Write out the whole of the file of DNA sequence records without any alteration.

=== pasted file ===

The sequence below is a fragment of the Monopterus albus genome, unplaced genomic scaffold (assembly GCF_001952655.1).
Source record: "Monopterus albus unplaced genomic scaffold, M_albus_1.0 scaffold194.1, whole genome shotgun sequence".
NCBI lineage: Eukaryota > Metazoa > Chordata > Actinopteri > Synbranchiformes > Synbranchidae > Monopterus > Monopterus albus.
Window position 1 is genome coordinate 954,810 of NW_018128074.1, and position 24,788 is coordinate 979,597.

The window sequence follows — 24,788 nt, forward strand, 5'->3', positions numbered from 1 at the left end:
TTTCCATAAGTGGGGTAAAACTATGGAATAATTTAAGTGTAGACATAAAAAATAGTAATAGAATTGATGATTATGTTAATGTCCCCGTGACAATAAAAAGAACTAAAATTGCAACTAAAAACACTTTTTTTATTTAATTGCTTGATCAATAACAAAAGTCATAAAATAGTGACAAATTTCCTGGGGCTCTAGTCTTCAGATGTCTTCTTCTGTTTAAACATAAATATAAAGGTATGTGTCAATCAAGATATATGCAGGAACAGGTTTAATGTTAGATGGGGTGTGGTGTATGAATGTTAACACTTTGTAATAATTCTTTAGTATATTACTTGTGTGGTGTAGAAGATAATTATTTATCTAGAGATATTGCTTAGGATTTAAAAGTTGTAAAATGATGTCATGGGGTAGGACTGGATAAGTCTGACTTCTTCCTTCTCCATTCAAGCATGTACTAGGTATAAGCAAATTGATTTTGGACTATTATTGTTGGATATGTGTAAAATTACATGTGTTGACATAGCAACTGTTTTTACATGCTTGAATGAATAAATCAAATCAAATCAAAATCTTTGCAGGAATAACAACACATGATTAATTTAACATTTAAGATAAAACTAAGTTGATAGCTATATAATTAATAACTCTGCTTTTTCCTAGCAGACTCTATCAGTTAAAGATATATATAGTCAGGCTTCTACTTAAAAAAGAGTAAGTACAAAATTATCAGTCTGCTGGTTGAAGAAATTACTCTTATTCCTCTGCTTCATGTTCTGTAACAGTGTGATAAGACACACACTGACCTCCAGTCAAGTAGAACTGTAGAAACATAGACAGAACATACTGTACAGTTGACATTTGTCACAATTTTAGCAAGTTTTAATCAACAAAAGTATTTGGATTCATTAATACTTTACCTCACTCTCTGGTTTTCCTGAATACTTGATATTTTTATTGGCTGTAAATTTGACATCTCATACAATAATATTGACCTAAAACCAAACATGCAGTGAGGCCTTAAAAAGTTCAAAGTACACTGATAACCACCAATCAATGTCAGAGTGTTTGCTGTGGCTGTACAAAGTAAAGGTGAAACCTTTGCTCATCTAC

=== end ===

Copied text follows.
The sequence below is a fragment of the Monopterus albus genome, unplaced genomic scaffold (assembly GCF_001952655.1).
Source record: "Monopterus albus unplaced genomic scaffold, M_albus_1.0 scaffold194.1, whole genome shotgun sequence".
NCBI lineage: Eukaryota > Metazoa > Chordata > Actinopteri > Synbranchiformes > Synbranchidae > Monopterus > Monopterus albus.
Window position 1 is genome coordinate 954,810 of NW_018128074.1, and position 24,788 is coordinate 979,597.

The window sequence follows — 24,788 nt, forward strand, 5'->3', positions numbered from 1 at the left end:
TTTCCATAAGTGGGGTAAAACTATGGAATAATTTAAGTGTAGACATAAAAAATAGTAATAGAATTGATGATTATGTTAATGTCCCCGTGACAATAAAAAGAACTAAAATTGCAACTAAAAACACTTTTTTTATTTAATTGCTTGATCAATAACAAAAGTCATAAAATAGTGACAAATTTCCTGGGGCTCTAGTCTTCAGATGTCTTCTTCTGTTTAAACATAAATATAAAGGTATGTGTCAATCAAGATATATGCAGGAACAGGTTTAATGTTAGATGGGGTGTGGTGTATGAATGTTAACACTTTGTAATAATTCTTTAGTATATTACTTGTGTGGTGTAGAAGATAATTATTTATCTAGAGATATTGCTTAGGATTTAAAAGTTGTAAAATGATGTCATGGGGTAGGACTGGATAAGTCTGACTTCTTCCTTCTCCATTCAAGCATGTACTAGGTATAAGCAAATTGATTTTGGACTATTATTGTTGGATATGTGTAAAATTACATGTGTTGACATAGCAACTGTTTTTACATGCTTGAATGAATAAATCAAATCAAATCAAAATCTTTGCAGGAATAACAACACATGATTAATTTAACATTTAAGATAAAACTAAGTTGATAGCTATATAATTAATAACTCTGCTTTTTCCTAGCAGACTCTATCAGTTAAAGATATATATAGTCAGGCTTCTACTTAAAAAAGAGTAAGTACAAAATTATCAGTCTGCTGGTTGAAGAAATTACTCTTATTCCTCTGCTTCATGTTCTGTAACAGTGTGATAAGACACACACTGACCTCCAGTCAAGTAGAACTGTAGAAACATAGACAGAACATACTGTACAGTTGACATTTGTCACAATTTTAGCAAGTTTTAATCAACAAAAGTATTTGGATTCATTAATACTTTACCTCACTCTCTGGTTTTCCTGAATACTTGATATTTTTATTGGCTGTAAATTTGACATCTCATACAATAATATTGACCTAAAACCAAACATGCAGTGAGGCCTTAAAAAGTTCAAAGTACACTGATAACCACCAATCAATGTCAGAGTGTTTGCTGTGGCTGTACAAAGTAAAGGTGAAACCTTTGCTCATCTAC